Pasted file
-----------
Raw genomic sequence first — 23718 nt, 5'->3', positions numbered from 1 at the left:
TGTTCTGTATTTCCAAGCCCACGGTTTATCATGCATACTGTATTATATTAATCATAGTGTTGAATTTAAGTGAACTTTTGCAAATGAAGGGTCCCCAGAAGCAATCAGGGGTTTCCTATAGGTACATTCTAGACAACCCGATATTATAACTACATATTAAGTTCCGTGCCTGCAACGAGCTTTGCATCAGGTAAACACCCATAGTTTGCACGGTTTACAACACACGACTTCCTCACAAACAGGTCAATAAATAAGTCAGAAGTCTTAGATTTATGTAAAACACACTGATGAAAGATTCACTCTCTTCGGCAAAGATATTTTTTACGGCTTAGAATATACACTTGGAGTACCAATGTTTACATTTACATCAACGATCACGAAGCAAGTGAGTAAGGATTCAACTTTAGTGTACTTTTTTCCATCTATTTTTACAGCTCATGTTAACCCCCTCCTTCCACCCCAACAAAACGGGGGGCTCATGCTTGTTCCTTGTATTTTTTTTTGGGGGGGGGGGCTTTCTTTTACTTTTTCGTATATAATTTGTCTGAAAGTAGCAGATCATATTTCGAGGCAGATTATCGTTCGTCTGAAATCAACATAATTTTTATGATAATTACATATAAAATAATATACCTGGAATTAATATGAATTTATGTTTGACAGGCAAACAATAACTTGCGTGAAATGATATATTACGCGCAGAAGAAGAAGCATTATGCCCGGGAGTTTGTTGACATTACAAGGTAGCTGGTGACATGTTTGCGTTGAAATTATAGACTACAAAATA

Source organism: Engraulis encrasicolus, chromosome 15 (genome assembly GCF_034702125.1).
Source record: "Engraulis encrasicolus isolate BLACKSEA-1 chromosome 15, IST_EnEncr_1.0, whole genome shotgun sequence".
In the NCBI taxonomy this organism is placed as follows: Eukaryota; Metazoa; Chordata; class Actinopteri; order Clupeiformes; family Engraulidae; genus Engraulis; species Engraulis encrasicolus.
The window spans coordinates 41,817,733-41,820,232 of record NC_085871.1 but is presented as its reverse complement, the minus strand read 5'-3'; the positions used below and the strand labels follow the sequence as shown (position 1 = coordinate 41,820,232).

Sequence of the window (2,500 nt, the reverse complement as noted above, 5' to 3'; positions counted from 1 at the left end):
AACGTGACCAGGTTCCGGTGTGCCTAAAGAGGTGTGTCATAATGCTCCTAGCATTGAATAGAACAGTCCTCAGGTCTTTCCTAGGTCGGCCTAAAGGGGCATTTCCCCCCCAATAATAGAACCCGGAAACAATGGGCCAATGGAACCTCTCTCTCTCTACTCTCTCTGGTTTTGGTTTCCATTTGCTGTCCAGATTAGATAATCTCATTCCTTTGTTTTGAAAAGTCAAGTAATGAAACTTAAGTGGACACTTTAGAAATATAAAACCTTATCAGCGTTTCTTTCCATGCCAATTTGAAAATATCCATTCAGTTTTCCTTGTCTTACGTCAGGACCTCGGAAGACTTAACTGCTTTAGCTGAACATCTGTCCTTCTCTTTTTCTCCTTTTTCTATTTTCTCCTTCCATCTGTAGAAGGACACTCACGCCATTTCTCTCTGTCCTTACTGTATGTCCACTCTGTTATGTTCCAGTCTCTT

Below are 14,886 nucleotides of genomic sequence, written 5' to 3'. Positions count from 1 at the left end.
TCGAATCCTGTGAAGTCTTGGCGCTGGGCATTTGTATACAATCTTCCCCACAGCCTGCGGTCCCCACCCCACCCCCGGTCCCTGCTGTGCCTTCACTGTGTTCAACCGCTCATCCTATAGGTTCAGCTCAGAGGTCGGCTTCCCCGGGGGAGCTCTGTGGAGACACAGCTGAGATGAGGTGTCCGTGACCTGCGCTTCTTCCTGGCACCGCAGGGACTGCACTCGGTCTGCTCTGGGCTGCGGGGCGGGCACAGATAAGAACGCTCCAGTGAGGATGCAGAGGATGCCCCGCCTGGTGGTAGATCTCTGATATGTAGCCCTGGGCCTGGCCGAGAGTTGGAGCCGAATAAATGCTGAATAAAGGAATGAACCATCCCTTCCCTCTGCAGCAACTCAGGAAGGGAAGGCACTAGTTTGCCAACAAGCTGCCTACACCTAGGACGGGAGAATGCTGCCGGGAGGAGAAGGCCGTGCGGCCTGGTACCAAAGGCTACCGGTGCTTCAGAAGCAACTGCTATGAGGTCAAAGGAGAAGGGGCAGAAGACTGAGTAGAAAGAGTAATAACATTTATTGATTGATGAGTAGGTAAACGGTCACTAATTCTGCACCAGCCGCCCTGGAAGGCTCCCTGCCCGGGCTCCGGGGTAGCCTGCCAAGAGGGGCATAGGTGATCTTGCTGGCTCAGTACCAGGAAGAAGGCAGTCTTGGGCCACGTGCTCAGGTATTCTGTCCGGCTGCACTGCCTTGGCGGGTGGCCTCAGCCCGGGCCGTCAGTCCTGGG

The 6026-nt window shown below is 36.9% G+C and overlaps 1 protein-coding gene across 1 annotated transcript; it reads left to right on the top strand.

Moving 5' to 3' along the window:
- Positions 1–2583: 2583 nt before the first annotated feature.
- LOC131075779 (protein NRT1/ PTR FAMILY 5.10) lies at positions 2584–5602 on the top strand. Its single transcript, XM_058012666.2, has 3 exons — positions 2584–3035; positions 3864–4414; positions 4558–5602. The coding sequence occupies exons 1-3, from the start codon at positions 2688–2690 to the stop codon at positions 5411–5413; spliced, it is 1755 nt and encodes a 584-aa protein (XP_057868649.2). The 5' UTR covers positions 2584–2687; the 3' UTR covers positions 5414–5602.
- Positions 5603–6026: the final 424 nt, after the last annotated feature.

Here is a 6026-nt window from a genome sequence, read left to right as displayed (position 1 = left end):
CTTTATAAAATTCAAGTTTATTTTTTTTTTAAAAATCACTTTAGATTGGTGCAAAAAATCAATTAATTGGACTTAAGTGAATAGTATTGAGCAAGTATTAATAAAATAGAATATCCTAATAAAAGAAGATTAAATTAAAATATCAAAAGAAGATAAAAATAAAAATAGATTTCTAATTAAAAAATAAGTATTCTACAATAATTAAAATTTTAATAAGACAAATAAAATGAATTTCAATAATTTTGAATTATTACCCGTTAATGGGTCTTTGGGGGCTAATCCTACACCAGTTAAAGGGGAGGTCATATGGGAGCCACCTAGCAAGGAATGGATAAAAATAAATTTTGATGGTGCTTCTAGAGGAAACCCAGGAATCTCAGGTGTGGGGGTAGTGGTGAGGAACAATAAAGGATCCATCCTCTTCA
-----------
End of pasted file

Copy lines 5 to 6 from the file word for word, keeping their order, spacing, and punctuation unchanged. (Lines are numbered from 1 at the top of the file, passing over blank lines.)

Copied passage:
In the NCBI taxonomy this organism is placed as follows: Eukaryota; Metazoa; Chordata; class Actinopteri; order Clupeiformes; family Engraulidae; genus Engraulis; species Engraulis encrasicolus.
The window spans coordinates 41,817,733-41,820,232 of record NC_085871.1 but is presented as its reverse complement, the minus strand read 5'-3'; the positions used below and the strand labels follow the sequence as shown (position 1 = coordinate 41,820,232).